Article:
Guide to Visa on Arrival at Tribhuvan Airport

Visa on arrival is available for most nationalities, Filipinos included!  Hooray!  Unfortunately, Tribhuvan Airport is not quite up to the challenge of meeting its tourist arrivals.  The place is small and the lines long and slow.  Here’s a guide on the entire arrival experience including getting a visa on arrival at this airport.

1.  At most 15 days before your flight, fill-up an online appication form at  Be sure you have the following with you:

  • A soft copy of your passport picture as you need to upload it.
  • The complete address of your hotel including the district and the ward no.  Email your hotel to get this info.  

Print out the form and bring it with you.

2.  During the flight, visa application forms and disembarkation cards will be handed out.  You just need the disembarkation card.  You have your printed online visa application form, right?

3.  Upon disembarking, fall in line at the cashier.  That will be the long wooden counter on the left.  Pay for your visa.  According to the signage, other currencies apart from USD and Euro are accepted.  I paid for mine with USD.

4.  Get your receipts then head to the single wooden counters on the right of the cashier.  Be sure to line-up at the counter that indicates the number of days of your visa.  So if you have a 15-day visa, then line-up at the counter with a sign that says “15 days visa.”

The officer at the counter will get your receipt, printed out visa application form, and ask you how many days you will be staying.  He will then put the visa sticker on your passport and stamp it.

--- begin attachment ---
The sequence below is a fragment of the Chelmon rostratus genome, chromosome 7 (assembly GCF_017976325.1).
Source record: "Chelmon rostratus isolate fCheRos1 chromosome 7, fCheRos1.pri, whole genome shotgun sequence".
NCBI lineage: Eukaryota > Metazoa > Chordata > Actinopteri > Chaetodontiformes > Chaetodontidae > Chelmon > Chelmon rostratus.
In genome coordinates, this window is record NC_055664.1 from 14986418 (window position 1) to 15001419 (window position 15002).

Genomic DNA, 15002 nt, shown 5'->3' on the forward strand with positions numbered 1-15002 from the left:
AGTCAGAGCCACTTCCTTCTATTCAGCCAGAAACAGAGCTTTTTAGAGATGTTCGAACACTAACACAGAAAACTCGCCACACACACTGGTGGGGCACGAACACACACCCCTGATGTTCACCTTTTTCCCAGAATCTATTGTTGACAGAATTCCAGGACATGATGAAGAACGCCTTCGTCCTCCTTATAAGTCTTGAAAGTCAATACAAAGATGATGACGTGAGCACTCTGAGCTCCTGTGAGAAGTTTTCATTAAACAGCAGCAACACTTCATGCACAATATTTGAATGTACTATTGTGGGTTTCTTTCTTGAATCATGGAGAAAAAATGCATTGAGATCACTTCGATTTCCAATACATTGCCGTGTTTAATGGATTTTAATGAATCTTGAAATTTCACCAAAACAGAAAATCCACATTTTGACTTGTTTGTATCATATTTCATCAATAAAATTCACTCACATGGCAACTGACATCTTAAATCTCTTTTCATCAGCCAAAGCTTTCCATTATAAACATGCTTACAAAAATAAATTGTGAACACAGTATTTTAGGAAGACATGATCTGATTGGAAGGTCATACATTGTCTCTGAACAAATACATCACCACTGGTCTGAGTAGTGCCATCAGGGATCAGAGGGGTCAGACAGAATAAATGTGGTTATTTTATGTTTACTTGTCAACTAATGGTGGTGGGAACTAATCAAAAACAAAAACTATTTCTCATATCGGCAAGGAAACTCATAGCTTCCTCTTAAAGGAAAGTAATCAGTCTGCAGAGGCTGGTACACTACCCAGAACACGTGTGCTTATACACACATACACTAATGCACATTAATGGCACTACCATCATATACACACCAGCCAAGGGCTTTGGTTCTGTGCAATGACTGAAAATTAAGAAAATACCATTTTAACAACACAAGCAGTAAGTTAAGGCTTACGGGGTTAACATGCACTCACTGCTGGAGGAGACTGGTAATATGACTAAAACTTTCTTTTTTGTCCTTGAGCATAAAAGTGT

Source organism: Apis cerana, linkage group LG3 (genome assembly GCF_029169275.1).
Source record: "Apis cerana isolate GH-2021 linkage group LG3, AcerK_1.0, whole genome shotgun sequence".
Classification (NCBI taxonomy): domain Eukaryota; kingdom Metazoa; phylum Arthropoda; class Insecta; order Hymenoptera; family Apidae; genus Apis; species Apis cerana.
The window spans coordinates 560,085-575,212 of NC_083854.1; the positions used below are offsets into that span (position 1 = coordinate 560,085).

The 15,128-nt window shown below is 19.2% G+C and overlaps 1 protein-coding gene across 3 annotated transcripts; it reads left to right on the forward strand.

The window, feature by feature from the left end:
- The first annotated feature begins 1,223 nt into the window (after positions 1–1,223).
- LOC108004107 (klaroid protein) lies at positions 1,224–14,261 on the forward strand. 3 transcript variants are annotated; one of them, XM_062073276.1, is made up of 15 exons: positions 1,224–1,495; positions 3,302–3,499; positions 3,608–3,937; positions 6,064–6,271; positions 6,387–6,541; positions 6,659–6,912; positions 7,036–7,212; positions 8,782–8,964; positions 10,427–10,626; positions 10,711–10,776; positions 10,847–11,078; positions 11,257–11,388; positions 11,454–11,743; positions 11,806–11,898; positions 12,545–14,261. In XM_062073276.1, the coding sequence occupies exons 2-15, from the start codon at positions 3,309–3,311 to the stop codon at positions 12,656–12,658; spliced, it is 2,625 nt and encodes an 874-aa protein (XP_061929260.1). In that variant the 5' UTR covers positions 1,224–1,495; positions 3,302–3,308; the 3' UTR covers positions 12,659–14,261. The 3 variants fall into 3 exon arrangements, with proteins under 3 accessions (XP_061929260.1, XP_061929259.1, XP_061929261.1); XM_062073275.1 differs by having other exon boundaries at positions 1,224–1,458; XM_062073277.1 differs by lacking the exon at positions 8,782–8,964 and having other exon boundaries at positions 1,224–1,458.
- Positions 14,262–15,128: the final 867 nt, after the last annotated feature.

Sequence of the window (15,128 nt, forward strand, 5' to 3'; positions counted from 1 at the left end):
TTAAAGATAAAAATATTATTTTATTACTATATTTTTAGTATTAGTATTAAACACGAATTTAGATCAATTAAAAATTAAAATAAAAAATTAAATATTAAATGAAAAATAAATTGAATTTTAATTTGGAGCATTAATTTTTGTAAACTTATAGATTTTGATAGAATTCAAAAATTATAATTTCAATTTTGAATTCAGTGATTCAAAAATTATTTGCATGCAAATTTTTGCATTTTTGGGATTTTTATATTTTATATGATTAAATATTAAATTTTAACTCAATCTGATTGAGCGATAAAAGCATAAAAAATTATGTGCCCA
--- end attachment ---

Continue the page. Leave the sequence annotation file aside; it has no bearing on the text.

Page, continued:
5.  Exit and get your luggage that has been circling the carousel waiting for you.

6.  Exit arrivals and either get a taxi from one of the touts or from the official taxi booth.  I booked my ride with the hotel.

Enjoy Nepal!

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Guide to Departing from Tribhuvan Airport

Depending on what day you leave, it can take 20-45 minutes to get to the airport from Thamel. I left at 10am on a Saturday and was at the airport less than 20 minutes later.  You know you’re near when you see the crematoriums of Pashupatinath as the airport is just behind it.  I paid NR 700 for the car which I booked via my hotel.  

1.  Upon arriving at the entrance for international flights, if you have a hotel car hire, tell the driver to wait as you get one of the luggage trolleys.  I’m not too sure about leaving your stuff with a taxi.  If you’re with other people, it won’t be a problem.  If someone comes over with a trolley, ignore unless you really want to pay someone to load your luggage and push the trolley.

2.  There are 2 entrances, A and B.  If taking Thai Airways, entrance is at B.  Otherwise, there’s an lcd screen where you can check which entrance to take.  

3.  Follow the line inside.  Present your passpory and PRINTED flight ticket to the guard. The line continues inside to the x-ray machines.  Load your luggage.  Once cleared, you’re in the departure hall. There’s a money changer where you can change back your Nepalese rupees to your currency.  There are toilets, a few convenience stores, and luggage wrapping services.

4.  The Thai Airways counter was open 3 hours before the flight.  I don’t know with the other airlines.

5.  Present your boarding pass to the guard by the escalator and head up to immigrations.  There is no need to fill-up any embarkation card.  Just present your passport.